Ian Anderson 4 p.m., Jan. 28
Customs and Border Protection agency wants to buy more drones from General Atomics - lack of Congressional funding an obstacle
Local aeronautical company General Atomics, manufacturer of the Predator and other unmanned aerial vehicles, commonly known as drones, has signed a lucrative contract with U.S. Customs and Border Protection that could be worth as much as $443 million, California Watch reports.
The five-year contract includes $237 million to purchase up to 14 drones, which would more than double the government agency’s fleet.
For the time being, however, it doesn’t look like any of those drones are on the way. Congress hasn’t approved any funding for drone purchases beyond the 10 already on hand, and a June audit from the Department of Homeland Security, parent agency to Customs and Border Protection, recommends that no more drones be purchased until a budget and plan to maximize the use of the existing fleet is in place.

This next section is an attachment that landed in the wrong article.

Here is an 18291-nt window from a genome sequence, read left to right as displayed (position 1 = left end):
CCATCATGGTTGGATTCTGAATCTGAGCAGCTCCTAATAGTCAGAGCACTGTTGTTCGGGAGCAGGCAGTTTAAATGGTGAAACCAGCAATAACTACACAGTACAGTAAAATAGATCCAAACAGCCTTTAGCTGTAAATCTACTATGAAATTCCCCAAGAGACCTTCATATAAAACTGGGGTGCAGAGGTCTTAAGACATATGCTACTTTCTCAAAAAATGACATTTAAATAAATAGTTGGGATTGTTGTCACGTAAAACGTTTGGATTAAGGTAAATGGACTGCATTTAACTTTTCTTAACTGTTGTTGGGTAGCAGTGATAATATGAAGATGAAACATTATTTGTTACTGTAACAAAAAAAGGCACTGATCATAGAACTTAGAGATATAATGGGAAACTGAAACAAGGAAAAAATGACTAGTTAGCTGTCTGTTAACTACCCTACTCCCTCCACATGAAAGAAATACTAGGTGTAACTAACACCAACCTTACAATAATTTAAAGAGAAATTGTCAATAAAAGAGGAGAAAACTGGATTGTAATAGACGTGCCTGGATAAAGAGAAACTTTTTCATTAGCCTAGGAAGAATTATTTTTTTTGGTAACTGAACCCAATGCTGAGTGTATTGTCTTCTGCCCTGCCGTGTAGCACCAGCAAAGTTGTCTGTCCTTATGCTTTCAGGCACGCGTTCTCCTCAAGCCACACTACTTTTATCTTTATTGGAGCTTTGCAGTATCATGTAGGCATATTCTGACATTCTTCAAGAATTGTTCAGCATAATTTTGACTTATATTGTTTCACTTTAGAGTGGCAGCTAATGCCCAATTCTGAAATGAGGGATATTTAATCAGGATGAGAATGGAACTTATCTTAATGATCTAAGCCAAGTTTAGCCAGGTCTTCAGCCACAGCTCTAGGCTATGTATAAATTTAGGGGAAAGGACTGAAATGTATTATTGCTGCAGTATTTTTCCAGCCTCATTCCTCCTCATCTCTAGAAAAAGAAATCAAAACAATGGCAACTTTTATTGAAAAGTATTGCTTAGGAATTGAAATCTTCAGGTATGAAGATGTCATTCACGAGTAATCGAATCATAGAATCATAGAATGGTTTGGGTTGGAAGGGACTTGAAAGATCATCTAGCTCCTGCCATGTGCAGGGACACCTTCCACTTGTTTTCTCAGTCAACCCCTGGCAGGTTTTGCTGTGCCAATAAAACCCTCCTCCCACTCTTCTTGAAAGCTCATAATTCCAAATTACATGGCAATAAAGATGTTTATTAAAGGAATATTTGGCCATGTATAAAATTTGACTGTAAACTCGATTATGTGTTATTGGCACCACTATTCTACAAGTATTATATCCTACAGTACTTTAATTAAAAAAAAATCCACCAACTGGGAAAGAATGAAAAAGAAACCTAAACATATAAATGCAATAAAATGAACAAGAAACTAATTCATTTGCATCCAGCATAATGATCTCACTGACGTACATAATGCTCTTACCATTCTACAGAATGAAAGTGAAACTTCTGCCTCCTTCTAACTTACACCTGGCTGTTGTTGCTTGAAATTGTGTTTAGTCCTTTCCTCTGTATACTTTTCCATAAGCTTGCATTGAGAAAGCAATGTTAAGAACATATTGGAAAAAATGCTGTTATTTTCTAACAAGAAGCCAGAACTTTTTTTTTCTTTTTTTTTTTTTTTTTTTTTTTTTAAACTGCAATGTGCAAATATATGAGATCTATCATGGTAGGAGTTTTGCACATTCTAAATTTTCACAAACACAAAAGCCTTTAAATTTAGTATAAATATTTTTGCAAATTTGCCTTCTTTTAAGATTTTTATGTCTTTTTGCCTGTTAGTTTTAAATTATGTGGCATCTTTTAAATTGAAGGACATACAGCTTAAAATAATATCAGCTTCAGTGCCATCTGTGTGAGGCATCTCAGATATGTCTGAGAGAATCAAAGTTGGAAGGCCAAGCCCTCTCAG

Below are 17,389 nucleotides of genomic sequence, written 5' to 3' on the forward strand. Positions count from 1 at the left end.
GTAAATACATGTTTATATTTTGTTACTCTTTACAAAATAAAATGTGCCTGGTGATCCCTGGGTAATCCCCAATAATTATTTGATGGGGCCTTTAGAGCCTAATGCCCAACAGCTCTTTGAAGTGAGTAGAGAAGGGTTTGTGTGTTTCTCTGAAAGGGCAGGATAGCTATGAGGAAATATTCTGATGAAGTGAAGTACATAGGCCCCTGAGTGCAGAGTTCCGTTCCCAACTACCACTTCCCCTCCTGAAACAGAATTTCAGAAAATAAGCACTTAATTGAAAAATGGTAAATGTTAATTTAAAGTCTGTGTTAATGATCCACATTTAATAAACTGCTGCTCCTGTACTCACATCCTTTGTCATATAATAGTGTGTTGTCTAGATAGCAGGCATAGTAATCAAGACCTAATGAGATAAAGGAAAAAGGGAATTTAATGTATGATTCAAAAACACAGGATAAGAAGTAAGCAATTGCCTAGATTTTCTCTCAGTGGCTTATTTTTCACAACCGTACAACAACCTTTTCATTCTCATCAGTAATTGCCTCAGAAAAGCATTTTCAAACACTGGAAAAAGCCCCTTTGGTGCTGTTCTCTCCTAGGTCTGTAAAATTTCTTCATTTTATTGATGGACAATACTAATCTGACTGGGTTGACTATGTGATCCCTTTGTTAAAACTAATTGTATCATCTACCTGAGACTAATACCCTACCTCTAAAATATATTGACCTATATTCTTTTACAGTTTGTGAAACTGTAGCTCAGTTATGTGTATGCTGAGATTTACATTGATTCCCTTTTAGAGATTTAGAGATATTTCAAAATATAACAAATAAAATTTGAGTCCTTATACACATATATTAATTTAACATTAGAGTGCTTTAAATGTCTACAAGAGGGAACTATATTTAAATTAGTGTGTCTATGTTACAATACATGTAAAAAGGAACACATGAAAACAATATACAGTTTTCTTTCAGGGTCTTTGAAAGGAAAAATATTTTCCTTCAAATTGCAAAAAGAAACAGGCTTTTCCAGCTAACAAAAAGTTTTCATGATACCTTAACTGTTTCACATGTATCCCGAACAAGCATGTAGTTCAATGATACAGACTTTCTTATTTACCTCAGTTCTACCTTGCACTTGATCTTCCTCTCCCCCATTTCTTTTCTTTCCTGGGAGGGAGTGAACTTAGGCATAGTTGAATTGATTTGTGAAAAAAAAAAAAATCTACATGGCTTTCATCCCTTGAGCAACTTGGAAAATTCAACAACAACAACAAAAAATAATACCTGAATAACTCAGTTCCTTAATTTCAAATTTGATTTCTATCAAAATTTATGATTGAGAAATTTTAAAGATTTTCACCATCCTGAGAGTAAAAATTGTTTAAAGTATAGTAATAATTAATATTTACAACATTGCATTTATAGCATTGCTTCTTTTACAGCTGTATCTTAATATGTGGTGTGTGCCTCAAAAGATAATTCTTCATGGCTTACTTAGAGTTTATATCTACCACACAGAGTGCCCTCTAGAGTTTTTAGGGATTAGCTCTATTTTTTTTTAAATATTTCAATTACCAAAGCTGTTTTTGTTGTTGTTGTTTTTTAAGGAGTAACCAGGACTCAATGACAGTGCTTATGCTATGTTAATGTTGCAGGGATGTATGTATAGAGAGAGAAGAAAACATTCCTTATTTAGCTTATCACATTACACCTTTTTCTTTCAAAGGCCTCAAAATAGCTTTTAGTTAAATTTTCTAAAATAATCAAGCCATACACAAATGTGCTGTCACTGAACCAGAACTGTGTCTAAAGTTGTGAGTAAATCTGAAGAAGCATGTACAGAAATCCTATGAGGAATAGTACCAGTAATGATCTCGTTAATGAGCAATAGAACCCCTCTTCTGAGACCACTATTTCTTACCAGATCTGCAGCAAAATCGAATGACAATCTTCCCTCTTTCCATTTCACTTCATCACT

During the last fiscal year that ended in September Customs and Border Protection drones spent about 5,500 hours in the air, and were credited with aiding in the the seizure of 58,000 pounds of drugs, 130 arrests, and 1,408 apprehensions of undocumented immigrants. That’s still a drop in the bucket – in 2011 the agency last year seized a total of 5 million pounds of drugs and apprehended over 340,000 people attempting to illegally cross the border.
More like this:
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- We don't call them drones anymore — Feb. 5, 2014
- Drone purchase cutback? — Dec. 4, 2012
- Border Militarization Protects Defense Profits as Wars Wind Down — Feb. 7, 2012